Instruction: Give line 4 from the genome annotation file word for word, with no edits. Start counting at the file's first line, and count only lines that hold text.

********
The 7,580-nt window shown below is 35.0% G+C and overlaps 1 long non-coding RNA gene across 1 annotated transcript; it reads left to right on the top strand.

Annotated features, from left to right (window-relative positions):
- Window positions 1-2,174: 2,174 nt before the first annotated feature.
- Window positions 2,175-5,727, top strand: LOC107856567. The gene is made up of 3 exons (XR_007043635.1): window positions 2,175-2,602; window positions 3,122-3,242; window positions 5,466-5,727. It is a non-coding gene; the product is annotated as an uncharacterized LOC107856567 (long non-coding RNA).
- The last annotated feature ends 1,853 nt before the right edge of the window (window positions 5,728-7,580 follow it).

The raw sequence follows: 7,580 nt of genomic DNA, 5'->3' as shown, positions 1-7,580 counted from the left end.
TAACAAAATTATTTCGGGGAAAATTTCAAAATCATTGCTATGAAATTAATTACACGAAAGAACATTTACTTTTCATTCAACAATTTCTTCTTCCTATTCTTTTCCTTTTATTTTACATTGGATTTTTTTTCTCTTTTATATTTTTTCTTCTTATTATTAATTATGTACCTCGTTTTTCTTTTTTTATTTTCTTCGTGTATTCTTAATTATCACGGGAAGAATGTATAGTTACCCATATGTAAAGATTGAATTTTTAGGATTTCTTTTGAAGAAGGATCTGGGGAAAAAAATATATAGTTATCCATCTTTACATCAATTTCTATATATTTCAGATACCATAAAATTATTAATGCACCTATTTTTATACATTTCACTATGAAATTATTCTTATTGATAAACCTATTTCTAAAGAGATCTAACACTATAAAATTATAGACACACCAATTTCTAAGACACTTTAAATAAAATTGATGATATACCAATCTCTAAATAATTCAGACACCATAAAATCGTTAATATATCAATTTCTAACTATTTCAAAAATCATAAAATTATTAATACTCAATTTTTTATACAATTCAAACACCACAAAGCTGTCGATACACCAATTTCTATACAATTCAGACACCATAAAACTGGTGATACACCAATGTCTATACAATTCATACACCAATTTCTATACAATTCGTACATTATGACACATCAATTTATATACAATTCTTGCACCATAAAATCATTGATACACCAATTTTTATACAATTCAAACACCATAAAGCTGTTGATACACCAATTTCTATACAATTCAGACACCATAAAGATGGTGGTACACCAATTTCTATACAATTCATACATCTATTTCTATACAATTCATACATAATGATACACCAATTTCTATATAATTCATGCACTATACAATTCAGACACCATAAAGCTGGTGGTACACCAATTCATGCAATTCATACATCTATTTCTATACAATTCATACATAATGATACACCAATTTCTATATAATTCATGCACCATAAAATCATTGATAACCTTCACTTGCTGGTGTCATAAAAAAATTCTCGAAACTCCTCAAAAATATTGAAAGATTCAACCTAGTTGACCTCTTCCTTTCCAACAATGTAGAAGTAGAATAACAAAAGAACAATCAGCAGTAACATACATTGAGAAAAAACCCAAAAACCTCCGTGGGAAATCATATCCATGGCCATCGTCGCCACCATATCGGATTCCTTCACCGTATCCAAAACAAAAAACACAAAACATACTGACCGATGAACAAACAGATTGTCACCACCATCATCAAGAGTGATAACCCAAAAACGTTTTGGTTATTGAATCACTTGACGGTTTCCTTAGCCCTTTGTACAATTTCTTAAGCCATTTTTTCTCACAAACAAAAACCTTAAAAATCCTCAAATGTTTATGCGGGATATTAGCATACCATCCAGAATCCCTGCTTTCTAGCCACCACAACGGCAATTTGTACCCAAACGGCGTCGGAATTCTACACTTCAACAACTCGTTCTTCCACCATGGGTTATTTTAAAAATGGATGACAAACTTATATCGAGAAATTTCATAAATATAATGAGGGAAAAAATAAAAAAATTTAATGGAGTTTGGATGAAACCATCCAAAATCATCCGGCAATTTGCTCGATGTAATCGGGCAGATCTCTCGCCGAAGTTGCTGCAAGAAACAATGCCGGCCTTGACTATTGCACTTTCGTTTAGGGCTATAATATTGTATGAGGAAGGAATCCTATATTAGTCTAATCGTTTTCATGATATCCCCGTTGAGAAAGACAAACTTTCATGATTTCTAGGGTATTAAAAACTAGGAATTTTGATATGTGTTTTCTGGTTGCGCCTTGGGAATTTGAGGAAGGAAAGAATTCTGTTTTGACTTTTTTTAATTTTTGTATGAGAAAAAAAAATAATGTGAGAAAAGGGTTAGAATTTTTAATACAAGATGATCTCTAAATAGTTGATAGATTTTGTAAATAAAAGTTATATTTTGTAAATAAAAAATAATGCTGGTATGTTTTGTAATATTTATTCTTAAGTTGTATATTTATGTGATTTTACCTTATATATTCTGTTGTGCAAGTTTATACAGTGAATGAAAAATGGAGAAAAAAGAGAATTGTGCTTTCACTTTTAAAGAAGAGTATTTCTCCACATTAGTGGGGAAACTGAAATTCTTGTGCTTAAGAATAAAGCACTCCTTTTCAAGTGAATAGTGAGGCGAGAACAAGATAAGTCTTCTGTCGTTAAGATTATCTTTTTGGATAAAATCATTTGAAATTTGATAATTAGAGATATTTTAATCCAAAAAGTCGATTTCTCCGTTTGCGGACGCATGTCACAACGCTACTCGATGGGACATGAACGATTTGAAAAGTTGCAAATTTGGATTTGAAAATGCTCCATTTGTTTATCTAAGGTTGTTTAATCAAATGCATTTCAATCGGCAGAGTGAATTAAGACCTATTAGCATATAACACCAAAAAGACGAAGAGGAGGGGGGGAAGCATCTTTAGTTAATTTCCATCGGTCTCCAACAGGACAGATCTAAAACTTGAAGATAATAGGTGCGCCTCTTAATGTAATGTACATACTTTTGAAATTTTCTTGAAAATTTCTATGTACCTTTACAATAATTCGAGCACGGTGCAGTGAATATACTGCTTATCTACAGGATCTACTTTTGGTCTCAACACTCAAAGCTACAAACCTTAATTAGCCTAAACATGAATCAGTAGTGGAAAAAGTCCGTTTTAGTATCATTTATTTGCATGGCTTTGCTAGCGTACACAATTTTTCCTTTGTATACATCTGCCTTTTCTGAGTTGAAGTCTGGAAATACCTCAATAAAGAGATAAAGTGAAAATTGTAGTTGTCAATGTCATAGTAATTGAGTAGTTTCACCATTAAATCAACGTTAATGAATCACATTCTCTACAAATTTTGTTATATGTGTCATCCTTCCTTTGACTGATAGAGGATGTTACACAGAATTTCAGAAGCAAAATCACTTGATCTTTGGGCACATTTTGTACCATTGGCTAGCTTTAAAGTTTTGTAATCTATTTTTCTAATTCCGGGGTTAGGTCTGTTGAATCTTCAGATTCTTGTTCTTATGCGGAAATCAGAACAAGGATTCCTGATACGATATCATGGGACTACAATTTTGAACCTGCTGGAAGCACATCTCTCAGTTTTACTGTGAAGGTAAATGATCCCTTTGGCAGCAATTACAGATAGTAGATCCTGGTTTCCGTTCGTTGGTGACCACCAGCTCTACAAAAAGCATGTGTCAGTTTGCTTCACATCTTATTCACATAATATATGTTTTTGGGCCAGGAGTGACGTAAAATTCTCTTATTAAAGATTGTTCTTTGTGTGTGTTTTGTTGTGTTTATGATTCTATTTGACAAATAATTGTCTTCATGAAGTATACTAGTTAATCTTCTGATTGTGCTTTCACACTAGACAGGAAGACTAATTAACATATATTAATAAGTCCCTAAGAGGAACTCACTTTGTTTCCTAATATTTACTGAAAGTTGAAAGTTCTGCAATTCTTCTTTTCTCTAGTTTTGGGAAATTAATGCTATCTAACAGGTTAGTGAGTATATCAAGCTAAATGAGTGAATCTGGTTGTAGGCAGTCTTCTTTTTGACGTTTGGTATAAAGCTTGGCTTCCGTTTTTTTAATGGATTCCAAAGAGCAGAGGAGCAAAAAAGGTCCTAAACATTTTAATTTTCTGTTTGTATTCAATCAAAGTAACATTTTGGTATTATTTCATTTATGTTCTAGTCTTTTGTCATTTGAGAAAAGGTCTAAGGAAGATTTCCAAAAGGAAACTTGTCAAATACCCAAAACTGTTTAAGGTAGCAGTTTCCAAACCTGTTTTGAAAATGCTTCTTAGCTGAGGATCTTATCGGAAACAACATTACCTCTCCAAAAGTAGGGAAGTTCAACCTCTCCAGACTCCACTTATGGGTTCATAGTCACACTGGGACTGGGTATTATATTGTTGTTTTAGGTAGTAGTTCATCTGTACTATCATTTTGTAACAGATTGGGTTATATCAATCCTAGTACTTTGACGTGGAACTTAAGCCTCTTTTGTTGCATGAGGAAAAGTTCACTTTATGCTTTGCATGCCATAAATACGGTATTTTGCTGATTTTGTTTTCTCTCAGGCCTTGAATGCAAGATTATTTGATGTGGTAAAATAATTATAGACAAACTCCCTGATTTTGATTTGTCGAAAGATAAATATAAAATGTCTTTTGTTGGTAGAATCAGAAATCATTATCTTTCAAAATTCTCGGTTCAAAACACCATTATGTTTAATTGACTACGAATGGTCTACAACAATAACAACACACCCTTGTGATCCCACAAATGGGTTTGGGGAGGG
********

- Window positions 2,175-5,727, top strand: LOC107856567. The gene is made up of 3 exons (XR_007043635.1): window positions 2,175-2,602; window positions 3,122-3,242; window positions 5,466-5,727. It is a non-coding gene; the product is annotated as an uncharacterized LOC107856567 (long non-coding RNA).